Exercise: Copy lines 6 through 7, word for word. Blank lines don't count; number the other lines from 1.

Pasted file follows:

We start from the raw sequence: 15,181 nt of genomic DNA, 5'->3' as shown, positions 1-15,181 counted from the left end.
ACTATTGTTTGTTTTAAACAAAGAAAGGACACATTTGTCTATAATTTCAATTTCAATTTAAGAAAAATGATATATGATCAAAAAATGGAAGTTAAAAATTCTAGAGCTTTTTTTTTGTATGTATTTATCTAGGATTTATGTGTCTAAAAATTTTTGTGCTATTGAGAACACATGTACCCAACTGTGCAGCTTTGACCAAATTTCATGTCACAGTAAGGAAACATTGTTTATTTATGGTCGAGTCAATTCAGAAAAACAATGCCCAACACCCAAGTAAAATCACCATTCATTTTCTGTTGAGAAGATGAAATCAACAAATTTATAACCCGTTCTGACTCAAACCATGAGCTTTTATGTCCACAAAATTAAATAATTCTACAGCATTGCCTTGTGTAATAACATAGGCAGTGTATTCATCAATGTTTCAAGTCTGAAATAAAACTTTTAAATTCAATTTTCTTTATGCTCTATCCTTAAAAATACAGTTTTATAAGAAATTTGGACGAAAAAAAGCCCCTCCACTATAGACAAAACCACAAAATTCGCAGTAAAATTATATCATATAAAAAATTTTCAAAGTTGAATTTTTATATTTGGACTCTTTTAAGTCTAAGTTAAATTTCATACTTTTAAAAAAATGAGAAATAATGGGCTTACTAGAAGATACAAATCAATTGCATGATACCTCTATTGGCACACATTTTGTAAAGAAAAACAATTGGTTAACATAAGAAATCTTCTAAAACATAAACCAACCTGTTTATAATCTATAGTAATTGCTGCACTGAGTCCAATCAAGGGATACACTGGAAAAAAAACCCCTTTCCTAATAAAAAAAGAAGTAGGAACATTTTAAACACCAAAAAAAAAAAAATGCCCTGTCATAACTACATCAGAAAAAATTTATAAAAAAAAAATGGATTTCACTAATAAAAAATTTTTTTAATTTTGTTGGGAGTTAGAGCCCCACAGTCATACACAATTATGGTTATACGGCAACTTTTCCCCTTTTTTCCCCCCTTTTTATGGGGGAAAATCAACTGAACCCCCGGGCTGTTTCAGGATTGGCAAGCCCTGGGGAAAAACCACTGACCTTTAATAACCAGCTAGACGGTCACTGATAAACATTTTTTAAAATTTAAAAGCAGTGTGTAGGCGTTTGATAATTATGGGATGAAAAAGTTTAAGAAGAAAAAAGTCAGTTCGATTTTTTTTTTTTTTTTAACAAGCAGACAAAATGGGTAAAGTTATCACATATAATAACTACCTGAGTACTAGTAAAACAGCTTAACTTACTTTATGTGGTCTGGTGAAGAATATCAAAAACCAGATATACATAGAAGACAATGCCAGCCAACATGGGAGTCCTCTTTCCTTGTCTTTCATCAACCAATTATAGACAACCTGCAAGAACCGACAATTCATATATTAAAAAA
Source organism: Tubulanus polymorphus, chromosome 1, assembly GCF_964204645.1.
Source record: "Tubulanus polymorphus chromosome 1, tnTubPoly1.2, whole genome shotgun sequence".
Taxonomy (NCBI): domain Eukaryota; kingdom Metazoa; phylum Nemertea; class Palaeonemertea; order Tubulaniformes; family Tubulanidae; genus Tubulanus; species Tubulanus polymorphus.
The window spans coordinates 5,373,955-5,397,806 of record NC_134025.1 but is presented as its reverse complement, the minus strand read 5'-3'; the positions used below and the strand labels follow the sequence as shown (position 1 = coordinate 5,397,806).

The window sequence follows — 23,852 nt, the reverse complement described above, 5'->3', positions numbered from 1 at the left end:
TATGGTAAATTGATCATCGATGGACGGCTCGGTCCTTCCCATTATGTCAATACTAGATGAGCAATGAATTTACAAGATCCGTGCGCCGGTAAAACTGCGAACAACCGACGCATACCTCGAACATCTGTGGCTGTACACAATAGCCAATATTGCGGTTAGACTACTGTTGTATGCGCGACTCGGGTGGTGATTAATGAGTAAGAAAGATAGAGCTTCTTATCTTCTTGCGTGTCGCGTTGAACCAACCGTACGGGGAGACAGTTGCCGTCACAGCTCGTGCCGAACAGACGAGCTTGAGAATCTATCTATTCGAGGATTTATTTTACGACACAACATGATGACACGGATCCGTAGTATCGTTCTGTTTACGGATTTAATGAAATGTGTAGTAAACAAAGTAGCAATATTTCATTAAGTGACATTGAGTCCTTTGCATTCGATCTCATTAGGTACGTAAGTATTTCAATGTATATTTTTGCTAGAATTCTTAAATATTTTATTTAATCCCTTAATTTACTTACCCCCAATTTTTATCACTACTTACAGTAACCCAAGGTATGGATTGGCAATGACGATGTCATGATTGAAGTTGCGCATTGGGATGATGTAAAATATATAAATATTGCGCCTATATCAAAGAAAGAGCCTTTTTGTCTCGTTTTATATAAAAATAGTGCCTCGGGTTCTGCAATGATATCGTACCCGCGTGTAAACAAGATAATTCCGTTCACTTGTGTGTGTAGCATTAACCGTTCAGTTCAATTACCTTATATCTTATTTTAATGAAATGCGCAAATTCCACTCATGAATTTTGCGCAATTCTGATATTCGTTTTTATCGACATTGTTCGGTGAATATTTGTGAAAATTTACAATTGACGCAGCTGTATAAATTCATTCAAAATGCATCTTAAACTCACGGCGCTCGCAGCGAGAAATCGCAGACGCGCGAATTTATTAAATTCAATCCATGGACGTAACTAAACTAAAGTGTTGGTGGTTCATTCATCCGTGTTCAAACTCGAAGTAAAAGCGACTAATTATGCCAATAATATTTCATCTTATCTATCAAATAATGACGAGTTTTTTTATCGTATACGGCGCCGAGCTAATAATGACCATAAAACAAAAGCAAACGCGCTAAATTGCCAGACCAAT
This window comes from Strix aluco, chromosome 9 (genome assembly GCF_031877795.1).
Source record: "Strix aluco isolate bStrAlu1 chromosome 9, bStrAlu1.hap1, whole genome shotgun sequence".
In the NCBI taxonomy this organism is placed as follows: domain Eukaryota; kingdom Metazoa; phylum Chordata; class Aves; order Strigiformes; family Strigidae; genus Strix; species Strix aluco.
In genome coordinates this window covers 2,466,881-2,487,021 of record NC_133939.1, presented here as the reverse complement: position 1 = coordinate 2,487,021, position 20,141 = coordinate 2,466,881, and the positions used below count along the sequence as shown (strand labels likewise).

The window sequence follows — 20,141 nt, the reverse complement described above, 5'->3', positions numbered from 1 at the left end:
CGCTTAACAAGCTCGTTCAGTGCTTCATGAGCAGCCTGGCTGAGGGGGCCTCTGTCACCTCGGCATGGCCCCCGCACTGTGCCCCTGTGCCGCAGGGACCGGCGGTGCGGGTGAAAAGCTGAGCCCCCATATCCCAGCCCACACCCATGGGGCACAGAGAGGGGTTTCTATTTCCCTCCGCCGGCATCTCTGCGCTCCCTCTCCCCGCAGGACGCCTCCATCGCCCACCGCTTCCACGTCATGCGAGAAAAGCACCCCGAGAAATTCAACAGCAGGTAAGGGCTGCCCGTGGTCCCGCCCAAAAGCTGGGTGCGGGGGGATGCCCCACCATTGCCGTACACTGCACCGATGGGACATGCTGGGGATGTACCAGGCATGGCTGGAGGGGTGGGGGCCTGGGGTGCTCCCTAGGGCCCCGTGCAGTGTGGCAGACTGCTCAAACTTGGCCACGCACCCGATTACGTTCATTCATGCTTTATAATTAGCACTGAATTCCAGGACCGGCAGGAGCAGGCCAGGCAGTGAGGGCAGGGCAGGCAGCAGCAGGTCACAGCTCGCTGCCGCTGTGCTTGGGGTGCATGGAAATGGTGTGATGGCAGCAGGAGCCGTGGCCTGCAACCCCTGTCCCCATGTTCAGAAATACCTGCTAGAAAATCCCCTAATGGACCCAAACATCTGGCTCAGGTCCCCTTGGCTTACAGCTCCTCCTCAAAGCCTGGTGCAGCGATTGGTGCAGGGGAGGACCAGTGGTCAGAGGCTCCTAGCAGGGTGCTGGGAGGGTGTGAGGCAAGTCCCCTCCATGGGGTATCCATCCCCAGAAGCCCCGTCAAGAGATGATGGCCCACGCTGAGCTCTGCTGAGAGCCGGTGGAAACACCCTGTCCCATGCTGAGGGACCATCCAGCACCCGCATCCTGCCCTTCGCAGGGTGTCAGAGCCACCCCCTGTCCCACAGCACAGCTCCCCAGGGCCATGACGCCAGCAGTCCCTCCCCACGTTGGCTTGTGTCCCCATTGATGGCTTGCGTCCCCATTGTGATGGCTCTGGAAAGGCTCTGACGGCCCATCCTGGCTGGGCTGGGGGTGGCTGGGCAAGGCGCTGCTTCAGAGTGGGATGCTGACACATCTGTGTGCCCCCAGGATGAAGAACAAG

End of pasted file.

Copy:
The window spans coordinates 5,373,955-5,397,806 of record NC_134025.1 but is presented as its reverse complement, the minus strand read 5'-3'; the positions used below and the strand labels follow the sequence as shown (position 1 = coordinate 5,397,806).

The window sequence follows — 23,852 nt, the reverse complement described above, 5'->3', positions numbered from 1 at the left end: